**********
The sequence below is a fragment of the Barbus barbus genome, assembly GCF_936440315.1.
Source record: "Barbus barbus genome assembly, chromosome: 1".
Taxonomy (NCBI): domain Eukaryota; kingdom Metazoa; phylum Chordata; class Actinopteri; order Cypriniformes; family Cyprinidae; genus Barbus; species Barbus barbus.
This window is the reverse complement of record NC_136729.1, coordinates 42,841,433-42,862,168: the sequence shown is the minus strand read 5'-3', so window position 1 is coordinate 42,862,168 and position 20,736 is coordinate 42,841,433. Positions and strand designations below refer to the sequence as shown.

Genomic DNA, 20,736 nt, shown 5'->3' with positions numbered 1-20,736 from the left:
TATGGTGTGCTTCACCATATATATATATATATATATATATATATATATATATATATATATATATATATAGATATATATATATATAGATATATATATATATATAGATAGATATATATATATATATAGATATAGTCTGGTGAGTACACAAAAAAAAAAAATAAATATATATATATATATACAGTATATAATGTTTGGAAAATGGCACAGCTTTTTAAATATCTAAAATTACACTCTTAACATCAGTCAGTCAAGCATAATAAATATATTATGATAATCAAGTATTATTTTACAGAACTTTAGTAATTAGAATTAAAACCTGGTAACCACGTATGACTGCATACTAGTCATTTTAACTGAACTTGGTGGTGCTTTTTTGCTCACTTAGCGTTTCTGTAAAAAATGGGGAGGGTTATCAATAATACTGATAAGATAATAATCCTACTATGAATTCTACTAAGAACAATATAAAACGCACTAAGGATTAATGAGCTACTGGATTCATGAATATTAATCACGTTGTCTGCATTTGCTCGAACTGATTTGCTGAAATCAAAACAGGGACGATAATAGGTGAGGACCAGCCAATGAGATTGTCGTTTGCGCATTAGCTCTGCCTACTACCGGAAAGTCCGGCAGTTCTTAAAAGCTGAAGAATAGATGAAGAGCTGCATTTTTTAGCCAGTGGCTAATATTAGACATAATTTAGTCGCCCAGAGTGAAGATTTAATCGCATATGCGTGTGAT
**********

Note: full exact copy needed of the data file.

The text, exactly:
The sequence below is a fragment of the Barbus barbus genome, assembly GCF_936440315.1.
Source record: "Barbus barbus genome assembly, chromosome: 1".
Taxonomy (NCBI): domain Eukaryota; kingdom Metazoa; phylum Chordata; class Actinopteri; order Cypriniformes; family Cyprinidae; genus Barbus; species Barbus barbus.
This window is the reverse complement of record NC_136729.1, coordinates 42,841,433-42,862,168: the sequence shown is the minus strand read 5'-3', so window position 1 is coordinate 42,862,168 and position 20,736 is coordinate 42,841,433. Positions and strand designations below refer to the sequence as shown.

Genomic DNA, 20,736 nt, shown 5'->3' with positions numbered 1-20,736 from the left:
TATGGTGTGCTTCACCATATATATATATATATATATATATATATATATATATATATATATATATATATAGATATATATATATATAGATATATATATATATATAGATAGATATATATATATATATAGATATAGTCTGGTGAGTACACAAAAAAAAAAAATAAATATATATATATATATACAGTATATAATGTTTGGAAAATGGCACAGCTTTTTAAATATCTAAAATTACACTCTTAACATCAGTCAGTCAAGCATAATAAATATATTATGATAATCAAGTATTATTTTACAGAACTTTAGTAATTAGAATTAAAACCTGGTAACCACGTATGACTGCATACTAGTCATTTTAACTGAACTTGGTGGTGCTTTTTTGCTCACTTAGCGTTTCTGTAAAAAATGGGGAGGGTTATCAATAATACTGATAAGATAATAATCCTACTATGAATTCTACTAAGAACAATATAAAACGCACTAAGGATTAATGAGCTACTGGATTCATGAATATTAATCACGTTGTCTGCATTTGCTCGAACTGATTTGCTGAAATCAAAACAGGGACGATAATAGGTGAGGACCAGCCAATGAGATTGTCGTTTGCGCATTAGCTCTGCCTACTACCGGAAAGTCCGGCAGTTCTTAAAAGCTGAAGAATAGATGAAGAGCTGCATTTTTTAGCCAGTGGCTAATATTAGACATAATTTAGTCGCCCAGAGTGAAGATTTAATCGCATATGCGTGTGAT